I’ve got to give this movie some credit for its lack of pretense and the modesty of its goals. The title says it all. This movie is called “Supercross” and that’s exactly what it is. It’s pretty much just supercross racing — motorcycle cross-country racing on off-road tracks with added extreme man-made obstacles. That’s all there is to it.
Oh, there’s a little sprinkling of something sort of wispily plot-ish. There are some moderately attractive performers who appear to be portraying some sort of characters who have a few things to say to each other, fall in love, and learn some lessons in between races. But all of that has the good sense to stay out of the way of the movie’s theme and reason for being, which is, let me say it again, supercross. The movie’s brief running time (about an hour and 15 minutes) is mostly taken up with shots of motorcyle races, with lots of slo-mo jumps.
Two brothers make their living cleaning pools but live for racing motorcycles. KC (Steve Howey) is the “old school,” more conservative one, and Trip (Mike Vogel) is more impulsive risk-taker. KC gets a “factory ride” (corporate sponsor), but is disappointed to find out that they don’t want him to win — they just want him to clear away the competition so the boss’ son can be the first to cross the finish line. Trip competes as a “privateer” (without a sponsor), his bike provided by a man who has a pretty daughter who knows everything about motorcycle engines (Cameron Richardson).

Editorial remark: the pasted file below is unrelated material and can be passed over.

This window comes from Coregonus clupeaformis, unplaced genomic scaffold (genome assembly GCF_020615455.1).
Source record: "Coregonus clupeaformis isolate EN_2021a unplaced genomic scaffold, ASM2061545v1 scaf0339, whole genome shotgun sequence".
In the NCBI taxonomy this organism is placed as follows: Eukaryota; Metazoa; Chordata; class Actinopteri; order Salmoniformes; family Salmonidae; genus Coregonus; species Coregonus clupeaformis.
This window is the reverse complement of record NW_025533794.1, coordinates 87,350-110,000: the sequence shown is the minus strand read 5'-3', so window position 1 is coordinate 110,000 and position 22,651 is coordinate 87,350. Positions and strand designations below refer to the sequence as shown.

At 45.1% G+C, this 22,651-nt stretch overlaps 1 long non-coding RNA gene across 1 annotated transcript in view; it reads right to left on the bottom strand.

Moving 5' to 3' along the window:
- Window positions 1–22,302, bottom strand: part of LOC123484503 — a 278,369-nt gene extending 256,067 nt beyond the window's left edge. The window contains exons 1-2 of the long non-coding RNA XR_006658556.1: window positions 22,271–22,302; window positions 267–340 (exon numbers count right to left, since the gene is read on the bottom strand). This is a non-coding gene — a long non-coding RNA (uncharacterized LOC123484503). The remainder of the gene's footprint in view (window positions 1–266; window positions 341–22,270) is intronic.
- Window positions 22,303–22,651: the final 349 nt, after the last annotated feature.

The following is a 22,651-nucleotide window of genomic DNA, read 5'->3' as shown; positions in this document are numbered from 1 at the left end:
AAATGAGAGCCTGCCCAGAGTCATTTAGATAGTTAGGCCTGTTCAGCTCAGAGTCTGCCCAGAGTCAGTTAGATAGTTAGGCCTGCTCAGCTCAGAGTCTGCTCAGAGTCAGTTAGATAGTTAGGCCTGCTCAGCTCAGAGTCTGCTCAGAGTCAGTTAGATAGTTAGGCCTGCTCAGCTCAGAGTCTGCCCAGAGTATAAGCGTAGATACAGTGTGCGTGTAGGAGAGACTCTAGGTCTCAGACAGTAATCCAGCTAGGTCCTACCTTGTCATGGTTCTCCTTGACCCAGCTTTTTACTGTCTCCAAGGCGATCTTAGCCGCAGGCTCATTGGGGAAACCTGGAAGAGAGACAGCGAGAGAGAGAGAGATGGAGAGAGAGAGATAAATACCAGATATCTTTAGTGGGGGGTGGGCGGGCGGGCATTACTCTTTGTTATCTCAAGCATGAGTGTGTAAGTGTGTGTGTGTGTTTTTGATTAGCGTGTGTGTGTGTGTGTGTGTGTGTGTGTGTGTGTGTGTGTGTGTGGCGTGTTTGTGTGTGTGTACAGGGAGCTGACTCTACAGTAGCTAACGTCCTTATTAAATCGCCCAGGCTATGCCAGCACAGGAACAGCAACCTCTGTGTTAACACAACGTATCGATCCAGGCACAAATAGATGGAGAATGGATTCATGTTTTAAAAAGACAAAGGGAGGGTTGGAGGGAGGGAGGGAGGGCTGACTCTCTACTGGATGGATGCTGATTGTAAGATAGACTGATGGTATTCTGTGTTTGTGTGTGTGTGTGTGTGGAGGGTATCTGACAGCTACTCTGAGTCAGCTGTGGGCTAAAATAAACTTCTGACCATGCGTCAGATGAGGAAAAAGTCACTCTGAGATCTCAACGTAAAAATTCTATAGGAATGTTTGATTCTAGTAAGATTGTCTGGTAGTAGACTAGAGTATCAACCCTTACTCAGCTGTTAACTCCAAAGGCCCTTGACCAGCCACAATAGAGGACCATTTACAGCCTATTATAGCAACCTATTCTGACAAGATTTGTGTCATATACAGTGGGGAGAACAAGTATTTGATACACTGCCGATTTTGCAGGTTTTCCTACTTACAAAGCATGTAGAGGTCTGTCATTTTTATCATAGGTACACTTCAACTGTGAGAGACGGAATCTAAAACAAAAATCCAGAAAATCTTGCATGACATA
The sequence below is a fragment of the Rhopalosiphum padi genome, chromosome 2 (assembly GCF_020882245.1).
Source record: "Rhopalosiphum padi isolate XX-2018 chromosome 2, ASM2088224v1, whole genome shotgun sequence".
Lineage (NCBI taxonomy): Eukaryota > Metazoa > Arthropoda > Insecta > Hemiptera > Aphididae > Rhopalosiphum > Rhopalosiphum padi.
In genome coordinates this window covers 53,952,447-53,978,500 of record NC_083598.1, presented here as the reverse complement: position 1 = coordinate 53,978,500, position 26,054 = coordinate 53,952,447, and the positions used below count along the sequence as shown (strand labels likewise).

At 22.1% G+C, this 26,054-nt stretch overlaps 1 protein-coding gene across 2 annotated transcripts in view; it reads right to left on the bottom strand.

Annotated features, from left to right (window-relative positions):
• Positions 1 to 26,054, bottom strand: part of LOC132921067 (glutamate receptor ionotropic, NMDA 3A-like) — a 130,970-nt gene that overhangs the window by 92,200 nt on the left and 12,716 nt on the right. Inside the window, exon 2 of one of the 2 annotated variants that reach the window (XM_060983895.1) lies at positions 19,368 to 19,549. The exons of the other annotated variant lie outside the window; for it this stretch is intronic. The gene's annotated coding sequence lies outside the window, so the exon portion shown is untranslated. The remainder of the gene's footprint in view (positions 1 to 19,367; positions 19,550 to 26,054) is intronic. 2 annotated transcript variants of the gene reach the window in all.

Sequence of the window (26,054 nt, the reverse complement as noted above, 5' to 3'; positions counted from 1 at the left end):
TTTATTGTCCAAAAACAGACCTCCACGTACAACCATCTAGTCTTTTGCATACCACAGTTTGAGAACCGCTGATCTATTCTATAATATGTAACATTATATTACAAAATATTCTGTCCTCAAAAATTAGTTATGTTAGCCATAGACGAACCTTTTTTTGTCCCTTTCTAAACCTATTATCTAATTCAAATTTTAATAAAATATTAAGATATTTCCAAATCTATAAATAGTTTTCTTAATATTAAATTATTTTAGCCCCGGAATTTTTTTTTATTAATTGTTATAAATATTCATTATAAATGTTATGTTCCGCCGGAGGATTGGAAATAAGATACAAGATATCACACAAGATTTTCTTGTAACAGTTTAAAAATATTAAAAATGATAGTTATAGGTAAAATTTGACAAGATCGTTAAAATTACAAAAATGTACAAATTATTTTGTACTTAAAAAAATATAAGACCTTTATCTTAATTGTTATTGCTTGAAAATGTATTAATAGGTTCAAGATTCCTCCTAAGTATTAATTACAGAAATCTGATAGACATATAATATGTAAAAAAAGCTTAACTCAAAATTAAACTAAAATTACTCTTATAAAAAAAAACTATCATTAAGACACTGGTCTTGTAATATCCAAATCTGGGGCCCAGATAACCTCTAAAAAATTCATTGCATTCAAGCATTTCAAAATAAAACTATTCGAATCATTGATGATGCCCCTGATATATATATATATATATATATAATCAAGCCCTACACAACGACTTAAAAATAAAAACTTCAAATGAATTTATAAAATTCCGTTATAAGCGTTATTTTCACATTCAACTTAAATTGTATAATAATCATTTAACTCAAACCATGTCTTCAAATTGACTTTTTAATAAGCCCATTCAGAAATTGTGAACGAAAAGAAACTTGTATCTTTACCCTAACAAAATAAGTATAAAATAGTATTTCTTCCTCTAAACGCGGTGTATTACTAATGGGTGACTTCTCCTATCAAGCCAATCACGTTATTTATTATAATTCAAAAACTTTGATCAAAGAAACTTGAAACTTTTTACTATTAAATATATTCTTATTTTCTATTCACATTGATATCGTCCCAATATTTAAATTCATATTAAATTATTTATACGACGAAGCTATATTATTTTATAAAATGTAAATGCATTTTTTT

Some romantic encounters, some sibling rivalry, some “what do I want out of life” moments, a brief appearance by a Teen Beat cover boy (singer Aaron Carter) and a lot of motorcyle jumps, races, and crashes later, it’s over before anyone has time to think too much. It’s got all the depth and insight of a video game, but it manages to stay out of the way of its minor pleasures by not trying to be more complicated than it needs to be.
Parents should know that there is brief bad language and characters drink (scenes in bar). There is a brief reference to drug use when someone advises a racer that there is no drinking or drug use permitted during training. There are some intense racing scenes, including crashes, and some injuries.
Families who see this movie should talk about the differences — and the similarities — between the brothers. Why did KC change his mind about the factory deal? What was the difference between what KC did for Rowdy and what Trip did for KC? What did it mean when Piper said, “It’s a good thing you don’t race this scared?”